What can a church official say this about voting without crossing the line?

Does telling people that “oh, just maybe think about” how you’ll “maybe” face severe spiritual consequences for voting for That One, violate IRS rules?

Does he have to say, “you MUST vote for X” for it to violate the rules? What if he says only you SHOULD seriously think about voting for X? Or is “not voting for Z” different?

Oh, yeah: no anti-Catholic jokes or election debates, please. :cool:

The pastor at my parents’ church in Addison, TX gave a general prayer along the lines of “Whoever is elected president this week, may he be guided by God.” A few churches have been stung here in the Dallas area recently enough for most pastors to remember, and they’re being very careful.

Slight hijack but…

Does it matter to the IRS that this guy is talking to all Catholics, as a bishop, instead of to a group of parishioners in a single tax-exempt church where he is the priest?

I would think that would be the difference to the IRS… he’s representing The Catholic Church which in itself does not qualify as a non-taxable entity because it is not a thing that belongs to one city, state or nation.

But, I could be wrong so clarification would help.

I attended a lecture on this recently. Here is the document I was given.

Constitutional protection for pastors warning pdf

I don’t have time to go through it point by point, but there is a handy chart towards the end.

Very informative, Caveat lector. Thanks!

Does it violate IRS rules? It probably does. Those rules aren’t clear in parts, but this looks like a pretty clear violation of them.

Will an Obama or McCain administration lose the Catholic vote for their party for a generation by enforcing this rule strictly? What do you think? After all, Obama has had lots of Catholics from the social-justice wing of the church support him pretty openly, and he’ll want to get more Catholic voters next time around. A similar thing can be said of McCain, just opposite.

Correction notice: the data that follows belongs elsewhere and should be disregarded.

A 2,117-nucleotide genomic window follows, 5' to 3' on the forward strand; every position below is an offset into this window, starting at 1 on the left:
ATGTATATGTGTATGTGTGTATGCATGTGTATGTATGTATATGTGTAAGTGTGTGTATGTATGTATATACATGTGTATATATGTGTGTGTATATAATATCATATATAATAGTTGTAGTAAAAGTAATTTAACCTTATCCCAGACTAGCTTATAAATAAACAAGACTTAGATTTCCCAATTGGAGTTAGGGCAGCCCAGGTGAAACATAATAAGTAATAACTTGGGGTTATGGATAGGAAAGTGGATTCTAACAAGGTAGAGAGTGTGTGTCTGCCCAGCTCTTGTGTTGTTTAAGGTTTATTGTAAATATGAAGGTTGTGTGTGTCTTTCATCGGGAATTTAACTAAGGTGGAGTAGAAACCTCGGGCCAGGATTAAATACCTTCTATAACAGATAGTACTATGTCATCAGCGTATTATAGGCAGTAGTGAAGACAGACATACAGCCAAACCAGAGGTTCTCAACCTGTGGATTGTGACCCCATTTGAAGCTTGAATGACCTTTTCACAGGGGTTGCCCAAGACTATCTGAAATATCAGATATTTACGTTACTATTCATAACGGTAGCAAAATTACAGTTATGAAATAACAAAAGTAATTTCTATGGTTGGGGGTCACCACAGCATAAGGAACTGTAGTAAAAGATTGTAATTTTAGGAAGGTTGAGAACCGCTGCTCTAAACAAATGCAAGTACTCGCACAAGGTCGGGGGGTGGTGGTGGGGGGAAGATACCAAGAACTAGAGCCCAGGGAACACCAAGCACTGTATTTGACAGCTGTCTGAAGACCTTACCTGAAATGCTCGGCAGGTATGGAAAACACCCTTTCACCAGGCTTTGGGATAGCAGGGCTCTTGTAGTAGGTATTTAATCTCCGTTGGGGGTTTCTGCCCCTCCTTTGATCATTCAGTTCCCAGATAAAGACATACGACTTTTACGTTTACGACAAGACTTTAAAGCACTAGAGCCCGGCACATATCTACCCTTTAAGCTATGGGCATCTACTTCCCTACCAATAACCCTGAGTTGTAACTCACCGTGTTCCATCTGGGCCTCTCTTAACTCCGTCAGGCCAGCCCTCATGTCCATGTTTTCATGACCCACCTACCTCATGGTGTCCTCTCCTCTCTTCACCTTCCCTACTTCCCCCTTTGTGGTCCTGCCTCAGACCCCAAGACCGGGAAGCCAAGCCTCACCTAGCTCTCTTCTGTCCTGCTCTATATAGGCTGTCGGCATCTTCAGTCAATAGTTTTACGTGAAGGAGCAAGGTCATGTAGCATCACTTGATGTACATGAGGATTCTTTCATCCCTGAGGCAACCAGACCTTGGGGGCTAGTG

I know there is a debate here, but frankly it is merely an academic one, and everyone knows it.

Oops - didn’t mean to make this more of a debating subject in this forum. Sorry.

Note that this is a publication produced by extremely conservative (read: pro-church) groups, so it’s not exactly an unbiased source. The IRS has its own guidelines on this stuff, which are probably your best bet. I’ll see if I can dig up a .pdf.

It isn’t just Catholics. Several ministers are directly challenging the IRS. See the NY Time story here. They’re well aware they’re crossing lines, they’re hoping for a case to challenge.

He’s also theologically incorrect. As I believe I have said here in the past, this is the deal: a Catholic voter may select a pro-choice candidate based on other issues. A Catholic voter cannot morally vote for a pro-choice candidate because that candidate is pro-choice, according to the Church. It is unfortunate that bishops are getting this wrong.

It’s a hijack, but I don’t think it deserves a thread of it’s own. My voting location is in a church. Someone must have challenged this sometime in the past. I’m as uncomfortable in a church as a Baptist in a combination pornshop and liquor store. If churches get to make implied endorsements shouldn’t they be enjoined from being official polling places?

Here is the IRS pdf. Warning it is a big pdf.

In other words–right at home!
(as long as there aren’t any other Baptists around) :wink:

This came up in a Florida District Court case in 2006:

Given that the defendant won summary judgment, I can’t say if the judge ruled on the merits of the case or because the AHLC screwed up a filing or something. I also can’t find any SCOTUS cases which cover this. Gfactor probably knows of one, though.

Hijacked answer. All Catholic church buildings & property are actually ‘owned’ by the Bishop of the diocese, rather than an individual parish.

Here is what the pastor of my former Dallas church said:
…What I do want you to do on Tuesday, though, is vote FOR hope and AGAINST fear. Vote for the candidates that offer you hope for the future—
your future and the future of this country…

So, this very liberal church didn’t say, “Vote for Obama,” but said, “Vote for Hope…” which is very similar to Obama’s campaign theme.

I think its actually the property of the diocese itself rather than the bishop. I’d find you a cite but my internet is being screwy and Google is very very slow.